If your jawbone is not dense enough to support the surgery, your surgeon may also graft bone from other parts of your body to your jaws during this process.
Much of the early discomfort should be gone about 6 weeks after your surgery. Some patients may require up to three months to recover fully. To minimize discomfort and accelerate recovery, you should:
- Avoid tobacco products
- Maintain good oral hygiene
- Use pain control medication as needed
- Relax at home for the first one to three weeks
- Avoid strenuous work or exercise
You’ll need a special diet to cope with the swelling and restricted jaw movement after surgery. Your surgeon or nutritionist may recommend pureed or liquid food and nutritional supplements instead of solid food, especially during the first few weeks.
The cost of teeth straightening surgery varies based on factors like:
- Surgeon’s fees
- Hospital costs
- Anesthesia fees
- Diagnostic fees
- Medical prescriptions
- Case complexity
Most health plans cover the cost of jaw surgery when it is considered medically necessary to restore functions like speech or chewing.
Jaw surgery is a medically approved and generally safe option for teeth straightening. However, there are multiple post-operative risks involved, including:
- Jaw swelling, pain and infection
- Difficulty eating and chewing before recovery
- Excessive bleeding
- Dislocation of the jaw
- Tooth trauma requiring root canal therapy
- Relapse (when the jaw returns to its original position)
Some patients will also need a second round of jaw surgery to achieve the intended results.
Teeth straightening surgery can significantly improve your quality of life and overall health. Some of its benefits include:
- A more confident smile
- Enhanced self-esteem
- Expanded diet options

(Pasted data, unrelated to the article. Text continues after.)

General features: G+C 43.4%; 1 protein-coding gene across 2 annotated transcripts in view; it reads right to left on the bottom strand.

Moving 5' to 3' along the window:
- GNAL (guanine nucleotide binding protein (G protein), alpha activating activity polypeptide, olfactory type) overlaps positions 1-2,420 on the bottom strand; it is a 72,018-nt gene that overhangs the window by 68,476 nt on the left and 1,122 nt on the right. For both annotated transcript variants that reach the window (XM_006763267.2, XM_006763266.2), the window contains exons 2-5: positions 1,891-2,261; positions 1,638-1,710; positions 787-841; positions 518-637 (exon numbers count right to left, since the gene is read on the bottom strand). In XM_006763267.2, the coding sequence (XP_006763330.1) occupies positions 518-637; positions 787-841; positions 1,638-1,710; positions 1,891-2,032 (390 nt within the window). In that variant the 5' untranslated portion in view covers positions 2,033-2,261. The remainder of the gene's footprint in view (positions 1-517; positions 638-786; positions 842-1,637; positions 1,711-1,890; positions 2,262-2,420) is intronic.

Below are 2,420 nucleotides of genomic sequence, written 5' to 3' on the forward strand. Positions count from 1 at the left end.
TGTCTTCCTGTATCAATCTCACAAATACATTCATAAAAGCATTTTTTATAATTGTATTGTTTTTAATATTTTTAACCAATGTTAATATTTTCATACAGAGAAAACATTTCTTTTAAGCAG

- Speech improvement
- Enhanced facial appearance
There are several other ways to correct a bad bite besides orthognathic surgery. These include:
- Distraction osteogenesis
- Camouflage therapy
- Braces with orthodontic anchors
Camouflage therapy can help disguise misaligned jaw issues by removing specific teeth from both the upper and the lower jaw.
Some patients choose this non-surgical option despite their doctor recommending jaw surgery for bite correction. Camouflage therapy does not address many of the destructive mechanisms that make a bad bite harmful, but it does eliminate many of the post-operative complications of teeth alignment surgery.
Braces with Orthodontic Anchors
Frequently Asked Questions
How much does it cost to get your teeth straightened surgically?
Can you get an operation to straighten your teeth?
What is the fastest way to straighten teeth?
OMS Procedures. (2022). American Association of Oral and Maxillofacial Surgeons.
How Much does Jaw Surgery Cost? (2022). American Society of Plastic Surgeons.
Jaw Surgery Takes a $27,119 Bite out of One Man’s Budget. (August 2021). Kaiser Family Foundation.
Complex Clinical Case With Class III and Open Bite: Stability After Seven Years. (March 2020). Dental Press Journal of Orthodontics.
Your Diet Following Jaw Surgery. (January 2020). Sheffield Teaching Hospital.
Use of Distraction Osteogenesis in Orthognathic Surgery. (September 2019). Seminars in Orthodontics.
Jaw Surgery. (January 2018). Mayo Clinic.
Camouflage Treatment of a Severe Deep-Bite and Orthognathic Surgery Required Case with En Masse Retraction. (December 2017). Turkish Journal of Orthodontics.
What Is Orthognathic Surgery. Johns Hopkins.